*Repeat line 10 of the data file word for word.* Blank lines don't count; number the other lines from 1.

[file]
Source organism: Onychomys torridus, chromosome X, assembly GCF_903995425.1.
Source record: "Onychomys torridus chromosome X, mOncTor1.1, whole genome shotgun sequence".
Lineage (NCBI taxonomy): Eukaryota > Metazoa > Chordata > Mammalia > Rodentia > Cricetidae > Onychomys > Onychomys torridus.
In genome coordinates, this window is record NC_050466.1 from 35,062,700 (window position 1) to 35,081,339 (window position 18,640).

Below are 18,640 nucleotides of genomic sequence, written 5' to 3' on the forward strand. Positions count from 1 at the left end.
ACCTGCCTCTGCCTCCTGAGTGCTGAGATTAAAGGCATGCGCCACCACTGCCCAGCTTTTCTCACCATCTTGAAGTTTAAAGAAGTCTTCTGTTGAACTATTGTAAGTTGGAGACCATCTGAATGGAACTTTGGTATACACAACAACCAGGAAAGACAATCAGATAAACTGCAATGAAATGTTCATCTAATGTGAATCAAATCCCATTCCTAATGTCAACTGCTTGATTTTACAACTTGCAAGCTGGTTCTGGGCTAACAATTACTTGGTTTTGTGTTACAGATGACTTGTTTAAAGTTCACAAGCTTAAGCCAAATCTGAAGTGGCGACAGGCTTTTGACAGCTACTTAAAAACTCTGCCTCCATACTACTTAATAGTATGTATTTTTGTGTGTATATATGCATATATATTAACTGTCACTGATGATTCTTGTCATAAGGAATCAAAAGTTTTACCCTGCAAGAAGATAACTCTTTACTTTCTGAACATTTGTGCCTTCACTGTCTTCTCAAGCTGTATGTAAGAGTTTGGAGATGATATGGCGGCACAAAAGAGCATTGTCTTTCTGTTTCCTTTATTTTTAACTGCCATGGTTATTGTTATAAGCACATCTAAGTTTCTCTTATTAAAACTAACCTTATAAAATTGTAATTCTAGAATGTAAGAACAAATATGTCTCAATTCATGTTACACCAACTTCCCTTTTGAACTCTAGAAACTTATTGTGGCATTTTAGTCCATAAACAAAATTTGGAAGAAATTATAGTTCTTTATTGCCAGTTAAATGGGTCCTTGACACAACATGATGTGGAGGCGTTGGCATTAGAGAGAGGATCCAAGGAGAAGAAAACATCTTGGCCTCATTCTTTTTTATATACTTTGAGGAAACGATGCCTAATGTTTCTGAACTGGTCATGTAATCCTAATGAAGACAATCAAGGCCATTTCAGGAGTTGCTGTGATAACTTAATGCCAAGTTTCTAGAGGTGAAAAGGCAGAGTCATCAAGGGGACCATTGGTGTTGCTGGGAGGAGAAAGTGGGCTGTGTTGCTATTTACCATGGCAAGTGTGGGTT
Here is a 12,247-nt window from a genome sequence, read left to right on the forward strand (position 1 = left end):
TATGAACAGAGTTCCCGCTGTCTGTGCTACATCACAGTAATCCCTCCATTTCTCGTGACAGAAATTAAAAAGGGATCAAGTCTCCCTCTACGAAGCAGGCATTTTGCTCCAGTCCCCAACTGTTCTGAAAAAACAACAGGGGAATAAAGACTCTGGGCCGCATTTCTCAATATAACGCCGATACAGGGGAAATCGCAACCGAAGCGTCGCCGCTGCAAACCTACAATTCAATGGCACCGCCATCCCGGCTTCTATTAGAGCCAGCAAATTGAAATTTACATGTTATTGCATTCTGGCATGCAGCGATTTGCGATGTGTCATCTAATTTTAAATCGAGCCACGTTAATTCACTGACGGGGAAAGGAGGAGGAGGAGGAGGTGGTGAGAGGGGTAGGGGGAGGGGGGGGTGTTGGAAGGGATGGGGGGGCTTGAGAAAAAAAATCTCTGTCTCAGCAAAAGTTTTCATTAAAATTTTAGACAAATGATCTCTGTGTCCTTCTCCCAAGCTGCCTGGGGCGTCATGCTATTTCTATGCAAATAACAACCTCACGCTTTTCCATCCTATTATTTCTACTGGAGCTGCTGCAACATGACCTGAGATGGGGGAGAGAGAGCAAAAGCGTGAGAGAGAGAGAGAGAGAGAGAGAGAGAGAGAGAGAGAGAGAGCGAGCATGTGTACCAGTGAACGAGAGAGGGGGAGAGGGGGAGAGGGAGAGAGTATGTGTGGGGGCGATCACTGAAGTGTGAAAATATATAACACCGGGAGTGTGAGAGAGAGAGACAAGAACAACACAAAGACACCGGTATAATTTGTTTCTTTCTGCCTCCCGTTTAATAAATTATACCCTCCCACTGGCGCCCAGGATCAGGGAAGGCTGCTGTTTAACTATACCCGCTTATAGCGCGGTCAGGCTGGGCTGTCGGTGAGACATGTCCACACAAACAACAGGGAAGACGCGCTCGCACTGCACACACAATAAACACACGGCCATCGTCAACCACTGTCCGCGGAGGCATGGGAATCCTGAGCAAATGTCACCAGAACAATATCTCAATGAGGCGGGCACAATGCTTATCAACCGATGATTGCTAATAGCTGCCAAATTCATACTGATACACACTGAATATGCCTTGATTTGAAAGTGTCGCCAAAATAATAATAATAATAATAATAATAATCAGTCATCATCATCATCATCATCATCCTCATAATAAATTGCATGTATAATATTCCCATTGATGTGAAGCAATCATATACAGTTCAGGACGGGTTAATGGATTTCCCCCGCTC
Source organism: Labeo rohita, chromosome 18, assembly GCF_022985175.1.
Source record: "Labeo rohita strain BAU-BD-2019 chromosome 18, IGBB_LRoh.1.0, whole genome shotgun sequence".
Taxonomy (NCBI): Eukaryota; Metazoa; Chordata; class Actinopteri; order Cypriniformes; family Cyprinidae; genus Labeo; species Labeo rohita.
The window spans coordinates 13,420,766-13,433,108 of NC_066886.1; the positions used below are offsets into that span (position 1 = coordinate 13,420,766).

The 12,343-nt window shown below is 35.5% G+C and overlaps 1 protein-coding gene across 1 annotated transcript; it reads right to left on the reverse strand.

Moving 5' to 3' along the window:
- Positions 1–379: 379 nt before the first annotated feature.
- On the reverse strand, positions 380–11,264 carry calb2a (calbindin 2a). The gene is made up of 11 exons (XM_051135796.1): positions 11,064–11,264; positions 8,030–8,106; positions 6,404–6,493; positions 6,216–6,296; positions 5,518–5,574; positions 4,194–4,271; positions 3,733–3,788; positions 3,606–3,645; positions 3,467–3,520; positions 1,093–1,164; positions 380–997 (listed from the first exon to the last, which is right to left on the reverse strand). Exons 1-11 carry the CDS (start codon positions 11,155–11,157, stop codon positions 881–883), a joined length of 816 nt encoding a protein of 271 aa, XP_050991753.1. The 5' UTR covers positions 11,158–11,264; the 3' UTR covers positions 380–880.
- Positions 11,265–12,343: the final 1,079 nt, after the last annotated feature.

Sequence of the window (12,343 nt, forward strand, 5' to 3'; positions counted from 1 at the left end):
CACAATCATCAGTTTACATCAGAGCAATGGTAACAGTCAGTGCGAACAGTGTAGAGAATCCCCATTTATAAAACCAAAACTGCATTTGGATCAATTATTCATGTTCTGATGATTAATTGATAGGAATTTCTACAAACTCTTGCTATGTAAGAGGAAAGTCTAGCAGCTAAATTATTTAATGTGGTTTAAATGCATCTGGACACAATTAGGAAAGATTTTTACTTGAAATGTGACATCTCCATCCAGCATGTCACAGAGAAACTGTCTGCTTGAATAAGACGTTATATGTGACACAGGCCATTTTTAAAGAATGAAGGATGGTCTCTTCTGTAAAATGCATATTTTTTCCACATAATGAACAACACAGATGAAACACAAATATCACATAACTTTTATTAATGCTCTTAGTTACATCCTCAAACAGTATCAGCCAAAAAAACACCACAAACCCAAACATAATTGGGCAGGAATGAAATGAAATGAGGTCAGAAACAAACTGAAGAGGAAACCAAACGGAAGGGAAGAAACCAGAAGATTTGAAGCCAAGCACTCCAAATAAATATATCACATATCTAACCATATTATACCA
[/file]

Source record: "Labeo rohita strain BAU-BD-2019 chromosome 18, IGBB_LRoh.1.0, whole genome shotgun sequence".